In Greek mythology, Perieres (Ancient Greek: Περιήρης) was the 'overbold'[1] king of Messene, an ancient polis in southern Peloponnese.


Perieres' parentage and offspring vary across ancient authors. In most sources, however, he was a son of King Aeolus[2] and Enarete, daughter of Deimachus. His siblings were Athamas, Cretheus, Deioneus, Magnes, Salmoneus, Sisyphus, Alycone, Calyce, Canace, Peisidice and Perimede.[1][3]

In some accounts, Perieres was called the son of Dioplethes, son of King Myrmidon of Phthia[4] and possibly Peisidice, daughter of Aeolus.

The Bibliotheca mentioned two different versions of Perieres' lineage or two distinct character named Perieres. In the first version, he could be a son of King Cynortas, the husband of Gorgophone, the famous daughter of Perseus, and the father of Tyndareus, Icarius, Aphareus and Leucippus.[5] Meanwhile, in the second story, Perieres could be a son of Aeolus and father of only two sons by Gorgophone, Aphareus and Leucippus. In this case, Tyndareus and Icarius, along with Hippocoon and Arene, would be the children of Oebalus, son of Perieres, the son of Cynortas; their mother being the nymph Bateia.[6] In addition, Polydora and Borus were also called his children.[7]

According to Pausanias, Gorgophone, the daughter of Perseus, was one of the first women who married twice.[8] She first married Perieres, king of Messene and son of Aeolus, and had by him sons Leucippus and Aphareus. After Perieres' death, she married Oebalus, king of Sparta and son of Cynortas, and had by him Tyndareus, Icarius and Arene. Pisus, son of Aphareus and founder of Pisa in Elis, in some versions of the myth, was one of Perieres' children.[9]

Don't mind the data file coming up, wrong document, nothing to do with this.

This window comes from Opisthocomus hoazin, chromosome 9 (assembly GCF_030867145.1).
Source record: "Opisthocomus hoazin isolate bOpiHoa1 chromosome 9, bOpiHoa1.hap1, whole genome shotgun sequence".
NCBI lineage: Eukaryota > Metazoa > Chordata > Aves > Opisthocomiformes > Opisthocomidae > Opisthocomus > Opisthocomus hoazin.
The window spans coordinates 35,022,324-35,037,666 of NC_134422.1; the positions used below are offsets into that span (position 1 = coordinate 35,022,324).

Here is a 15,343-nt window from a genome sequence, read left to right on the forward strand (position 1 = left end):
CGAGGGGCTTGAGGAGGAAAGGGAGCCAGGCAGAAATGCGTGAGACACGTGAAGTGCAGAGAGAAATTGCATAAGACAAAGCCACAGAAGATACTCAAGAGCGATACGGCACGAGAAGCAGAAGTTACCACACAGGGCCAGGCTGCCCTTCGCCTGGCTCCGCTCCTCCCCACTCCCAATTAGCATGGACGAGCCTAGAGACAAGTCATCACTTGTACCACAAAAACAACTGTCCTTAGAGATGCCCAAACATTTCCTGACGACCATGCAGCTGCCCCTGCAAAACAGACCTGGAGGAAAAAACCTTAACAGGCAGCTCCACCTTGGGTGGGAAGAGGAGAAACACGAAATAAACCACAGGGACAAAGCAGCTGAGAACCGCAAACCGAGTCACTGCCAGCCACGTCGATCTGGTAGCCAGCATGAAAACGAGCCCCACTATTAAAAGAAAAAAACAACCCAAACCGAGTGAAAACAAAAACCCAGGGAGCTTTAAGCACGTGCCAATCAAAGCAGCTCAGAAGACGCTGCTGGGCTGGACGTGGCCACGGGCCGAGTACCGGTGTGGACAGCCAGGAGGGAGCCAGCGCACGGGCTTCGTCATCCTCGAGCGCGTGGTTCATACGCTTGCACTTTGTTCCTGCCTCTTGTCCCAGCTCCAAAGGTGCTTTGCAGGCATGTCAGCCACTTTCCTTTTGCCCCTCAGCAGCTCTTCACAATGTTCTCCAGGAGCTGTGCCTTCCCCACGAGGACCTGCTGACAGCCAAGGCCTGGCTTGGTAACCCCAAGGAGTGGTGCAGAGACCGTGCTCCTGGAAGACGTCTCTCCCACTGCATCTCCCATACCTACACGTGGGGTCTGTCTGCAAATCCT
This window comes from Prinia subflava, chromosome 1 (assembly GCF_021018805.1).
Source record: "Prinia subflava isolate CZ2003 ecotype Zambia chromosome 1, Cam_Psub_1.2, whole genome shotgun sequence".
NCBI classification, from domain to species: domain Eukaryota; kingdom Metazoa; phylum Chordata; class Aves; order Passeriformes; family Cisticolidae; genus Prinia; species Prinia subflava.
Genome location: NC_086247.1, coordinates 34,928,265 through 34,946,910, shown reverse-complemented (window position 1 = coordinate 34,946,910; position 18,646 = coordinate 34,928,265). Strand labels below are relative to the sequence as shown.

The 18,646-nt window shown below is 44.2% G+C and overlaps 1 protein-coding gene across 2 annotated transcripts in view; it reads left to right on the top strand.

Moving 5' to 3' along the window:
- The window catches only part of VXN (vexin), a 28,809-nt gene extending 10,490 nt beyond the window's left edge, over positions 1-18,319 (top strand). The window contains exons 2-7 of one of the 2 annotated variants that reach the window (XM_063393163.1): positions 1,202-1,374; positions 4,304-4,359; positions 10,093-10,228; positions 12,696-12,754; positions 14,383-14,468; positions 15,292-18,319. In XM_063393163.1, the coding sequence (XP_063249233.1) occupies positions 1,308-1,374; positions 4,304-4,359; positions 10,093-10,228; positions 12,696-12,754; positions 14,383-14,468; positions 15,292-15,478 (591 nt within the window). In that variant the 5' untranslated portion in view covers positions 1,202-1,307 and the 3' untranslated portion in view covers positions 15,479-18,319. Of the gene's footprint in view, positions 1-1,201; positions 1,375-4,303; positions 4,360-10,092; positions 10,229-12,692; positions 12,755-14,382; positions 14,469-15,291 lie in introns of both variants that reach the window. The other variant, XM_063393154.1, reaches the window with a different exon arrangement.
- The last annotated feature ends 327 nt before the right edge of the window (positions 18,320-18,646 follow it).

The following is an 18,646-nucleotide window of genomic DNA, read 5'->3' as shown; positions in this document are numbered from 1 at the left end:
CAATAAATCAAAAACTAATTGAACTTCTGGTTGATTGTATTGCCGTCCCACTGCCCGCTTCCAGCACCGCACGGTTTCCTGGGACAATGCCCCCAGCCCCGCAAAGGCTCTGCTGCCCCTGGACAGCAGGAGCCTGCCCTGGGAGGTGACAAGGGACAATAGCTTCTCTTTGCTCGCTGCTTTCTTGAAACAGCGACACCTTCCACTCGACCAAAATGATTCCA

The scholia on Apollonius Rhodius' Argonautica recounted that Perieres was the father of a certain Deidameia,[10] who was the mother of Iphiclus, Althaea and Leda by King Thestius of Pleuron, the son of Ares and Demonice. According to Hesiod, Halirrhotius was also called the son of Perieres.[11]

Comparative table of Perieres' family
Relation Name Sources
Homer Hesiod Isocrates Apollon. Apollodorus Pausanias Tzetzes
Iliad Sch. Cat. Sch. Arg. Lycoph.
Parents Dioplethes
Aeolus and Enarete
Wife Gorgophone
Children Borus


  1. ^ a b Hesiod, Ehoiai fr. 4 as cited in Plutarch, Moralia p. 747; Scholia on Pindar, Pythian Ode 4.263
  2. ^ E.g. the Hesiod, Ehoiai fr. 10(a).; Tzetzes on Lycophron, 284
  3. ^ Apollodorus, 1.7.3
  4. ^ Scholia on Homer, Iliad 16.177
  5. ^ Tzetzes on Lycophron, 511
  6. ^ Apollodorus, 3.10.3
  7. ^ Apollodorus, 3.13.1 & 3.13.4
  8. ^ Pausanias, 2.15-28
  9. ^ Pausanias, 5.17.9
  10. ^ Scholia on Apollonius Rhodius, Argonautica 201
  11. ^ Scholia on Pindar, Olympian Ode 10.83 quoted in Hesiod, Ehoiai fr. 64